How a Yabut Can Kill a Conversation
A simple "Yabut" can control a conversation and discount a speaker.
Posted Jan 17, 2018
How a 'Yabut' can kill a conversation.
We don’t have to be in the corporate boardroom or in a “think-tank “to experience the effect of a Yabut. It can rear its ugly head in a simple discussion. For example, I said to my friend, “This has been the nicest day we’ve had in a long time.” My friend, said, “Yabut, you know our weather won’t last.” His comment could effectively stop the conversation. I suspect a dialogue could have moved on if he were to have said, “Yes, and maybe we should take advantage of the day.”
Scott Cochrane of the Bold Mind Group wrote about The Attack of the Yabuts. He wrote, “Nothing sucks the blood out of a great idea faster than the dreaded ‘Yabut…’ In fact, the ‘Yabut’ may be the No. 1 killer of collaboration, cooperation, great ideas and innovation in any organization.”
Yabuts need to feel in control.
Perhaps the deepest need people have is for a sense of control. Yabuts have a strong need for control. They control by first agreeing (yes) and then disagreeing (but).
By adding the word “but” Yabuts discount everything leading up to it. For example, a Yabut can listen as I share my belief about brain damage in the NFL. I might say, “I think the NFL needs to address the problem of brain damage.” The Yabut might say, “Yes, but almost anything they do will significantly change the game.” Essentially, the “but” discounts what was said before it. The “but” keeps him in control.
Research suggests that Yabuts have a perfectionistic way of thinking. They believe there is a “right” way that things should be done. They may become frustrated when others do not see it their way. They also believe that they can’t rely on others to finish a task correctly. When given a choice they would more likely finish a task by themselves to make sure that it is done right.
Yabuts want people to know they are smart.
Yabuts need to show their intellectual prowess. One way they do it is by presenting alternative facts or sharing a new way of looking at ideas. This demonstrates their knowledge. For example, if I say, “I think one of the most important contributions made by Freud was the notion of: id, ego, and superego.” The other person might say, “Yes but, I think his three stages of child development were more important.” It isn’t so much that his comment is right or wrong but that it challenges what I said. It leaves me with the choice to argue my point, passively agree with his point, or not say anything at all. I usually don’t say anything at all which probably tells you a little bit about my personality.
How are Yabuts different from the rest of us?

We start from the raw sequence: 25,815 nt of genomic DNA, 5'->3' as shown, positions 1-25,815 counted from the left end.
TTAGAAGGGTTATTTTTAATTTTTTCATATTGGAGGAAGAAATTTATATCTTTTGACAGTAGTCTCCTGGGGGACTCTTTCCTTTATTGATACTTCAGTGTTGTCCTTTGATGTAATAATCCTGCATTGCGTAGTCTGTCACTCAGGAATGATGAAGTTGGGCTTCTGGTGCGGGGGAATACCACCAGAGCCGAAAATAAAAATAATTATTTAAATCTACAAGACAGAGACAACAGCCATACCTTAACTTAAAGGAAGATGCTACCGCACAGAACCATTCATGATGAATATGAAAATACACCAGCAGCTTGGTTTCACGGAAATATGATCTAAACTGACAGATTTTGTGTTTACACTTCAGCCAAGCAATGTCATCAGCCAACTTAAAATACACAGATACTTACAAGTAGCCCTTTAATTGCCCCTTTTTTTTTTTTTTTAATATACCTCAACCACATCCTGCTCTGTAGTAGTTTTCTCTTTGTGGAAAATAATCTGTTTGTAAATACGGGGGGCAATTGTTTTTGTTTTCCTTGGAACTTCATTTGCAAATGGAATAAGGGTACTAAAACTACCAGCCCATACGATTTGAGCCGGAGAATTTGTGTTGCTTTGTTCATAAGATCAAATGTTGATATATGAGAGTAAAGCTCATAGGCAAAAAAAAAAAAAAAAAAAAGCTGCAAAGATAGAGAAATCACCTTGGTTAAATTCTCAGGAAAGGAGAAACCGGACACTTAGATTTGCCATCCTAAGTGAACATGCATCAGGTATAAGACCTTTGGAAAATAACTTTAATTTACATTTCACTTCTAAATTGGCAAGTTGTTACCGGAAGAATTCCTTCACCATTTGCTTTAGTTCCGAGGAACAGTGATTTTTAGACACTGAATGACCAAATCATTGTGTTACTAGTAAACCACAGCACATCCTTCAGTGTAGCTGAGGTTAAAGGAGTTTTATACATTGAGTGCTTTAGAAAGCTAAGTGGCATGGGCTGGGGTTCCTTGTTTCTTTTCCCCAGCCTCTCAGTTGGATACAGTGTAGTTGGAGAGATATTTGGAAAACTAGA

On the face of it, a Yabut isn’t much different from the rest of us. We all use the term, “Yes but” in our daily conversations. There are many notions and ideas presented by colleagues and acquaintances with which I disagree and I show it by saying something like, “Yes, but we need to consider …”
The difference seems to rest on how we feel after a volley of Yabuts. When we feel agitated or when we feel discounted it is likely we are with a person who uses Yabut to control and/or demonstrate his abilities. On the other hand, when a “yes, but” builds on an idea rather than discounts an idea you probably are not with a hard-core Yabut.
Yes but or Yes and
Karen Hough, the CEO of Improv Edge, published an article entitled “Yes But, the Evil Twin to Yes And.” She writes, “A lot of people think that Yes But is the same thing as Yes And when in fact it is an ugly, nasty, evil twin to Yes And”
Saying “Ya but” is a reliable way to get an argument going. Lisa B Marshall, in The Public Speaker, wrote, “It’s a stealthy killer phrase that creeps into our day-to-day conversations damaging our relationships and making it hard to get things done.”
“Yes and” can be thought of as the opposite of “yes but.” “Yes and” can lead to a conversation whereas “yes but” can lead to an argument. “Yes and” implies an acceptance of another person’s idea with no judgmental qualifier. “Yes but” challenges a speaker’s ideas. Although we hear the words yes and as well as yes but in the same conversation we tend to focus on “yes but.” People are inclined to dismiss all that comes before the “but.” Also, many believe that saying “no” gives opinions weight.
On the face of it the word yes means you have accepted what I have said. For example, I might say “It seems more and more evident that man has influenced global warming.” A yes but response might be, “Yes, but Earth’s climate has always warmed and cooled without man’s influence.” A yes and response might be, “Yes, and it is difficult to know when man’s influence can be reversed.”
A yes and response requires the skill of empathy. We are far more conditioned to argue a point of view then expand on it. “Yes and” is a way of thinking. It opens up our mind and helps us listen empathically. “Yes and” creates a supportive environment.
The next time you are with a brainstorming group try using “yes and.” Remember, by saying yes you are accepting the reality created by another person in the group. By saying and you are expanding on that reality. “Yes and” suspends judgment.
“Yes but” suggests there is a different fact to consider. The words can discount everything that led up to it and can lead to a debate. “Those flowers are beautiful.” “Yes, but they only last two weeks.”
“Yes and” shows you agree with what someone has said, but rather than presenting a different fact you build on the words that led up to it. “Those flowers are beautiful.” “Yes, and they do best when they get plenty of water.”